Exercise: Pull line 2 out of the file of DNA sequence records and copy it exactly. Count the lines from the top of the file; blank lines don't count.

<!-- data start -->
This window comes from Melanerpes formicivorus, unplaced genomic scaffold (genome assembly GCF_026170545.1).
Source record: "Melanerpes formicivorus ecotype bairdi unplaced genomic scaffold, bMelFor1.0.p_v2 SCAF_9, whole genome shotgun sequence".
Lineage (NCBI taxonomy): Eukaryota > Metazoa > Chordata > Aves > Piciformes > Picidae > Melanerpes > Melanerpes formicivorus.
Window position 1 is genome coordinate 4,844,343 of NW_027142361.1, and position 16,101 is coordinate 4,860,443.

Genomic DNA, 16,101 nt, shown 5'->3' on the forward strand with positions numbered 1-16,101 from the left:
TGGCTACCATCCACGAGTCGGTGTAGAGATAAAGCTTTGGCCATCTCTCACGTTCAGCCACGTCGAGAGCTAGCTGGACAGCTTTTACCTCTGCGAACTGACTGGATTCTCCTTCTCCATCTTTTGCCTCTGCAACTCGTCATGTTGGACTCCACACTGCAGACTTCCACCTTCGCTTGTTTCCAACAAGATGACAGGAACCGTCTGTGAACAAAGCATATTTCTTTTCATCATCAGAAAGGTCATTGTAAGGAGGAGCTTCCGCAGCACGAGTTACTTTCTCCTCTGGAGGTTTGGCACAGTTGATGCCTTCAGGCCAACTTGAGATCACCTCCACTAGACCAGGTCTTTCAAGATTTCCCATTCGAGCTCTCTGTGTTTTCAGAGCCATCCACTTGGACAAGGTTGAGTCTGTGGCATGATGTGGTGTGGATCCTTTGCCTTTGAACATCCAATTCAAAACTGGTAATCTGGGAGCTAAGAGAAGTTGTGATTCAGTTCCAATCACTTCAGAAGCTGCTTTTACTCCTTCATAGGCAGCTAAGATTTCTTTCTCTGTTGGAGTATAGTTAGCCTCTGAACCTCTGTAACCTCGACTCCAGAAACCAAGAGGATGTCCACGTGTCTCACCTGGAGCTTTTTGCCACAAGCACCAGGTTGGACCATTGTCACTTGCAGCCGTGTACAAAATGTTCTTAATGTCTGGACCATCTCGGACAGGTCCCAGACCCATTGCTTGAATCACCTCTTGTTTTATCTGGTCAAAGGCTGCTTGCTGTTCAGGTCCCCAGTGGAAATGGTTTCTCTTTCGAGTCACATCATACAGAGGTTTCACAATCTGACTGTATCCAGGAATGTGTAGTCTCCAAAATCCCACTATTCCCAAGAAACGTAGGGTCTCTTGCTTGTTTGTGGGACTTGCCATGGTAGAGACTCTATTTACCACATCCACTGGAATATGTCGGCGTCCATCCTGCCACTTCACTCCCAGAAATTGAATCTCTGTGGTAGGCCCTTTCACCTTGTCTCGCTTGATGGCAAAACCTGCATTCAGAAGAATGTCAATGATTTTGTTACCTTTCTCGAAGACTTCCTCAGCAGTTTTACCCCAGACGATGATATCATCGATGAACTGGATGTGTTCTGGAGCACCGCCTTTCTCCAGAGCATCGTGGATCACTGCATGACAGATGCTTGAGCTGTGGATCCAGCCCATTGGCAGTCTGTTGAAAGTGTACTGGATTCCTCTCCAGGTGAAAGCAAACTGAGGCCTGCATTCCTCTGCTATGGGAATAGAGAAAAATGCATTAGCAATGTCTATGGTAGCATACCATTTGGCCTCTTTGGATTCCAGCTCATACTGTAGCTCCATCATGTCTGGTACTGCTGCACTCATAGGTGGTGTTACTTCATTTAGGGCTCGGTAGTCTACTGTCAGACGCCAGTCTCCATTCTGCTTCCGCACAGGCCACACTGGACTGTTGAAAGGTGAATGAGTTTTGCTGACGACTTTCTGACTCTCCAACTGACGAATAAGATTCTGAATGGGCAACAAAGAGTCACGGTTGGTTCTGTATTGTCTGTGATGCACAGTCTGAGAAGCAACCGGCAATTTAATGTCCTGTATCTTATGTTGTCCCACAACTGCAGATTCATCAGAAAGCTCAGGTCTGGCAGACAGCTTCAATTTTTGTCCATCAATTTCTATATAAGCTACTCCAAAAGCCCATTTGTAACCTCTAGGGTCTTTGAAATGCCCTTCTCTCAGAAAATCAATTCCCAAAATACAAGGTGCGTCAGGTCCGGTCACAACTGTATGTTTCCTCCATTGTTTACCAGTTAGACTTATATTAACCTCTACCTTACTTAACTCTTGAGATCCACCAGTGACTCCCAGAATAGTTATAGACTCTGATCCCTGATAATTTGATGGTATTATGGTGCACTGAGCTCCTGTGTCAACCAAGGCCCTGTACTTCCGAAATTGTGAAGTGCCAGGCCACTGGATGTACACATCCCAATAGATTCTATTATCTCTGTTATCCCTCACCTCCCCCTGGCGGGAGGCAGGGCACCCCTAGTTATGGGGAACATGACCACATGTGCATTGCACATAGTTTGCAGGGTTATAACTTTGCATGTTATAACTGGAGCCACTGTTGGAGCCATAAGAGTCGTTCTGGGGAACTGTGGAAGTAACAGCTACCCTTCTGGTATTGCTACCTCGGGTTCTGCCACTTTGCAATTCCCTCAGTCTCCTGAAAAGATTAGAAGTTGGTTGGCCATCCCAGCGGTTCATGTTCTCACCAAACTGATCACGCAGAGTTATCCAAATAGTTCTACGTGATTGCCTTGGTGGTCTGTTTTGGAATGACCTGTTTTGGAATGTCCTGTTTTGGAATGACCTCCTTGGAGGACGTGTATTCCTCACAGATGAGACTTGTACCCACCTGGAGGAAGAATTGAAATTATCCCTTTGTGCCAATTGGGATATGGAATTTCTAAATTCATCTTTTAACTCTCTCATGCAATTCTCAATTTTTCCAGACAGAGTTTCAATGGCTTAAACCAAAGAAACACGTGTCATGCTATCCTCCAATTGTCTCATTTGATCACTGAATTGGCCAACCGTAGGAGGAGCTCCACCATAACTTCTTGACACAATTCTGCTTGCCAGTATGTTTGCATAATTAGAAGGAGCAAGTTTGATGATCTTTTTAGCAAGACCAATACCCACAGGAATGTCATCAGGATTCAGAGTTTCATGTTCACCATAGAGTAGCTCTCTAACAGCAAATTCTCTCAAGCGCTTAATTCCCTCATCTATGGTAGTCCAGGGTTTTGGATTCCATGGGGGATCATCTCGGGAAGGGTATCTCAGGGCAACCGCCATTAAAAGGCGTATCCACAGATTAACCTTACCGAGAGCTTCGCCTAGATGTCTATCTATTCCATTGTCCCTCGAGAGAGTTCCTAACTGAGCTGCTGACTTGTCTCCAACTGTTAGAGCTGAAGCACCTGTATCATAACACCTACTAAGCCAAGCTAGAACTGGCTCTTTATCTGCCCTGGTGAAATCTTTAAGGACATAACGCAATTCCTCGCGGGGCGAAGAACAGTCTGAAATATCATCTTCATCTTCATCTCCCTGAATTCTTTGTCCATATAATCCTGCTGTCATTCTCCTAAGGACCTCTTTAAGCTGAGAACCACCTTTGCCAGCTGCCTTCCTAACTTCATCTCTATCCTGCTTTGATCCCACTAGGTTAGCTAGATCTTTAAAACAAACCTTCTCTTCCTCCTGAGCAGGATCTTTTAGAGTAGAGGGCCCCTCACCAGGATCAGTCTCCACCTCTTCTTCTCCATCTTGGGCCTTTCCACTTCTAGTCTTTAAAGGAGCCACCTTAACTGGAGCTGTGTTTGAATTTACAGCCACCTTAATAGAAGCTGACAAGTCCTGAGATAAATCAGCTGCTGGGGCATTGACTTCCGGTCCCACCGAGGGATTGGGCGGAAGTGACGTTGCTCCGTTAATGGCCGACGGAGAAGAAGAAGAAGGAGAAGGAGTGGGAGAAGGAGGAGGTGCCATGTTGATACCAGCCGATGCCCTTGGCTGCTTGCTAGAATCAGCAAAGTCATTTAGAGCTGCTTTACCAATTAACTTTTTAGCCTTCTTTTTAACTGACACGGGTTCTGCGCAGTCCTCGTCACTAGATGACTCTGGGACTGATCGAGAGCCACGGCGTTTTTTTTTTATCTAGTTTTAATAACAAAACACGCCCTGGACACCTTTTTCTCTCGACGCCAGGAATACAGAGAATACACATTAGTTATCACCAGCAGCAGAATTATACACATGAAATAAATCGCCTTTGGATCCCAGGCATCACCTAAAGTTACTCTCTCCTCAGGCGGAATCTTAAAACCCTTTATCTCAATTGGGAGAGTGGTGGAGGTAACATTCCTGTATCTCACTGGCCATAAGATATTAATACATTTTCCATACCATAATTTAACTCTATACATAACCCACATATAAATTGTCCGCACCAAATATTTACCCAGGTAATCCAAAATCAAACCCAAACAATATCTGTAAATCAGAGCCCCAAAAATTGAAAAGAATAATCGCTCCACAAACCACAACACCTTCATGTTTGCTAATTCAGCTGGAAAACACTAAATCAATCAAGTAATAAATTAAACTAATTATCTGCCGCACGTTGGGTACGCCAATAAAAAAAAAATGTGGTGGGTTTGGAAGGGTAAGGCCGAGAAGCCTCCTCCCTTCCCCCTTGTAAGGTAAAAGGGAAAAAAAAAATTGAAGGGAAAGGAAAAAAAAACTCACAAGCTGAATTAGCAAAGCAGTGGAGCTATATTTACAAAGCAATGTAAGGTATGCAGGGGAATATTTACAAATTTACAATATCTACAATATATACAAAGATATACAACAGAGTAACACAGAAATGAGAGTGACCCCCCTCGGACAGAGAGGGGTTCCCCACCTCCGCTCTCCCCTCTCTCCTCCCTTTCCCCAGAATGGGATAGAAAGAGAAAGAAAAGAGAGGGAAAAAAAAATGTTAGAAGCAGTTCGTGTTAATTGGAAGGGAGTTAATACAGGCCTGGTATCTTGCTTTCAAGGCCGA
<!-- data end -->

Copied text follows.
Source record: "Melanerpes formicivorus ecotype bairdi unplaced genomic scaffold, bMelFor1.0.p_v2 SCAF_9, whole genome shotgun sequence".